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Updated 11:00 AM April 5, 2004
 

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  Research
Employees with depression view illness as roadblock
to career success


Although many managers in corporate America believe they are addressing depression in the workplace effectively, only 41 percent of employees feel they can acknowledge their illness and still get ahead in their careers, according to a study conducted for the Depression Center.

Experts say that employees who are fully treated for their depression have greater symptom control, which significantly improves productivity and optimism about career advancement. But while 89 percent of employees in the new survey reported having some form of mental health coverage, three out of four delayed seeking help and 36 percent remain only partially treated.
Once depression is treated properly, a person’s performance is indistinguishable from that of co-workers who do not have the illness.

The survey, presented last month at a summit co-sponsored by the Depression Center and the National Mental Health Association, explores employee and line- and benefit management perceptions of depression, and how it is addressed in the workplace. Survey findings highlight the difference between company perception and employee reality:

• Sixty-five percent of benefit managers report providing an employee assistance program (EAP) for depression, yet only 14 percent of employees have ever accessed one;

• Eight-five percent of middle managers believe assisting employees with depression is part of their job, yet only 18 percent have received the training necessary to identify depression and intervene with employees effectively;

• Eighty-three percent of benefit managers feel their companies have taken steps to ensure employees with depression are supported by their co-workers, yet only 37 percent conduct proactive depression education programs;

• Seventy-eight percent of benefit managers believe loss in productivity due to depression is more costly to companies than treating it, yet only 11 percent facilitate employee screenings.

"Before employees can be treated, they need to first understand that they have an illness. Implementing proactive, relatively inexpensive initiatives—such as screening, disease education and manager training—can have a tremendous impact on worker productivity and overall employee well-being," says Dr. Thomas Carli, clinical associate professor II in psychiatry and a Depression Center member. "These programs will also create a more supportive, stigma-free environment, which may encourage employees to feel more comfortable about accessing the mental health services available to them."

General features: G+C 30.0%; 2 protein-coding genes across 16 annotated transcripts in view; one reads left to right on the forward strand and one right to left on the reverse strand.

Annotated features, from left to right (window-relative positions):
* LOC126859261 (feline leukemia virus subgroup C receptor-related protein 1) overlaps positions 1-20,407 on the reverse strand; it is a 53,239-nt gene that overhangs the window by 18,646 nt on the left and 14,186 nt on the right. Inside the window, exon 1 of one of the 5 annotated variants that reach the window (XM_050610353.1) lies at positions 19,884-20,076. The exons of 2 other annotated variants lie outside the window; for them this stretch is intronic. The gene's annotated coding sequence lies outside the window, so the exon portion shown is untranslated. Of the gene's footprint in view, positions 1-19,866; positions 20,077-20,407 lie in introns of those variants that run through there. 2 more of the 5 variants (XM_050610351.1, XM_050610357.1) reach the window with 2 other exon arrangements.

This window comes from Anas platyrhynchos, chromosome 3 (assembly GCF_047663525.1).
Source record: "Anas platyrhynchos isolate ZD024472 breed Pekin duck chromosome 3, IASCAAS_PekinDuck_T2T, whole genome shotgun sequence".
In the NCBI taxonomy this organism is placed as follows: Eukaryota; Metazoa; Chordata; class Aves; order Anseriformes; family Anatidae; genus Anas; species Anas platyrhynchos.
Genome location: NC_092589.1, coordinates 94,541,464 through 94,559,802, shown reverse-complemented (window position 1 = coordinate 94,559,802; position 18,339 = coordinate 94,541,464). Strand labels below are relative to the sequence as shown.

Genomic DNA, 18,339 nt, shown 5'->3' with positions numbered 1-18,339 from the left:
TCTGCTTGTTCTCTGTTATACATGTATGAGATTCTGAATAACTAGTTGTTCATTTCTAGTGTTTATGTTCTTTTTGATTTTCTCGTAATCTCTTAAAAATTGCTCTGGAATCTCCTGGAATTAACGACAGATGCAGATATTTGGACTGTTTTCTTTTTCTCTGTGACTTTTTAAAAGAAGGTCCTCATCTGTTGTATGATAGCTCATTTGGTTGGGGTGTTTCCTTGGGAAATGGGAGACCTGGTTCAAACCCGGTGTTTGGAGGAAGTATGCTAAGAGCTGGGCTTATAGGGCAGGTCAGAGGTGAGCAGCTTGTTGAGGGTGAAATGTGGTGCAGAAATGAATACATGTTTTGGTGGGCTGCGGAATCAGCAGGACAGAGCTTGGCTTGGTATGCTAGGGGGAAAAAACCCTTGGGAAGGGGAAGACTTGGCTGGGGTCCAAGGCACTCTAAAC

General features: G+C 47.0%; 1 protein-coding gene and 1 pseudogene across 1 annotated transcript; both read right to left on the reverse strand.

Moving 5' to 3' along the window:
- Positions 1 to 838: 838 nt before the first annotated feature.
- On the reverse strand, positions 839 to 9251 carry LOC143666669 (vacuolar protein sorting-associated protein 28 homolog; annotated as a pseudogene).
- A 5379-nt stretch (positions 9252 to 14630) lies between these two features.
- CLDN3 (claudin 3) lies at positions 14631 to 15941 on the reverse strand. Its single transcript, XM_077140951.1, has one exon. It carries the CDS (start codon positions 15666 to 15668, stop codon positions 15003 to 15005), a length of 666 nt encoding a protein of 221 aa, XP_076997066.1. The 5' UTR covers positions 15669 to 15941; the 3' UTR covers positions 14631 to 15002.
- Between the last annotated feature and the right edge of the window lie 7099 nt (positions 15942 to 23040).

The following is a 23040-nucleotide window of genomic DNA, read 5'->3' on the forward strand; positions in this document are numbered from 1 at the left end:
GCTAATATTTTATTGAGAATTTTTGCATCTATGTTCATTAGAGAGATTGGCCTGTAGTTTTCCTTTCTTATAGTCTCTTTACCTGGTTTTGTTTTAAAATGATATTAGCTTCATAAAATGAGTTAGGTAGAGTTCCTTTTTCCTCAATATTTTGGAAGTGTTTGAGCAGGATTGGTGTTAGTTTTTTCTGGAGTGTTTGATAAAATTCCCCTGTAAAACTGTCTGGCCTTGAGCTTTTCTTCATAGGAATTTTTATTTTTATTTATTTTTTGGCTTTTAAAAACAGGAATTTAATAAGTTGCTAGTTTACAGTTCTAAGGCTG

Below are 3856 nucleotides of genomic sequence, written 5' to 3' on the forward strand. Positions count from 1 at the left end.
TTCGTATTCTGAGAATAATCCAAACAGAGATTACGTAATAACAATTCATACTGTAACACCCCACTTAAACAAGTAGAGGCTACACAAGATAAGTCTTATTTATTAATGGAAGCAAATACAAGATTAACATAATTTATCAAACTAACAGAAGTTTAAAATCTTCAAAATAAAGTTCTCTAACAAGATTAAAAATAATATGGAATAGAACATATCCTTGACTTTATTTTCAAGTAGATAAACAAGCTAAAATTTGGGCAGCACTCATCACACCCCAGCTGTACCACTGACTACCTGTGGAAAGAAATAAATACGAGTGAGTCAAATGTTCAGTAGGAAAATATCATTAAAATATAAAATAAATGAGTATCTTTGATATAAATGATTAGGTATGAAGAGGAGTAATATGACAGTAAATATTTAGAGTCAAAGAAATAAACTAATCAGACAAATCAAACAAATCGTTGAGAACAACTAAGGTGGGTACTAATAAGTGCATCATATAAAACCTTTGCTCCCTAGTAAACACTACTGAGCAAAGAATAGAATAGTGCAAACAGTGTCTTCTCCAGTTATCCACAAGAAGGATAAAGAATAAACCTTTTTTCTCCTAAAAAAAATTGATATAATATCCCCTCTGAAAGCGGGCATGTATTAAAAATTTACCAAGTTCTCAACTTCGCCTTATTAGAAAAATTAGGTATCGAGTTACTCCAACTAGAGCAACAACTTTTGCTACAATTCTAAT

At any given time, one in 10 employees experiences depression, costing companies $52 billion in absenteeism and reduced productivity. The physical symptoms of depression, such as vague aches and pains, headaches and backaches, can complicate diagnosis for employees and magnify the economic burden for employers. Among employees surveyed, depression had a wide-ranging impact on their ability to function, including lack of motivation (83 percent), difficulty concentrating (82 percent) and chronic physical pain (24 percent) that made it uncomfortable for them to work. In addition, half reported missing one to three days of work a month as a result of their illness.

Once depression is treated properly a person's performance is indistinguishable from that of co-workers who do not have the illness, Carli notes. The survey results demonstrate that offering a greater number of "best practice" services, such as screenings, supervisor training and proactive education, creates a culture of acceptance and support that can positively influence a person's ability or willingness to seek appropriate care.

In general, employees in companies with a greater number of best practices implemented express higher levels of job satisfaction, are less likely to view their illness as a barrier to career advancement, have greater control of disease symptoms, and feel strongly that their company is supporting them with their illness, the study shows. Similarly, middle managers with a greater level of knowledge about depression and access to training are generally more comfortable managing someone with depression and are more likely to intervene in a positive way.

The Depression in the Workplace survey was sponsored by the Depression Center and supported by Eli Lilly and Company.

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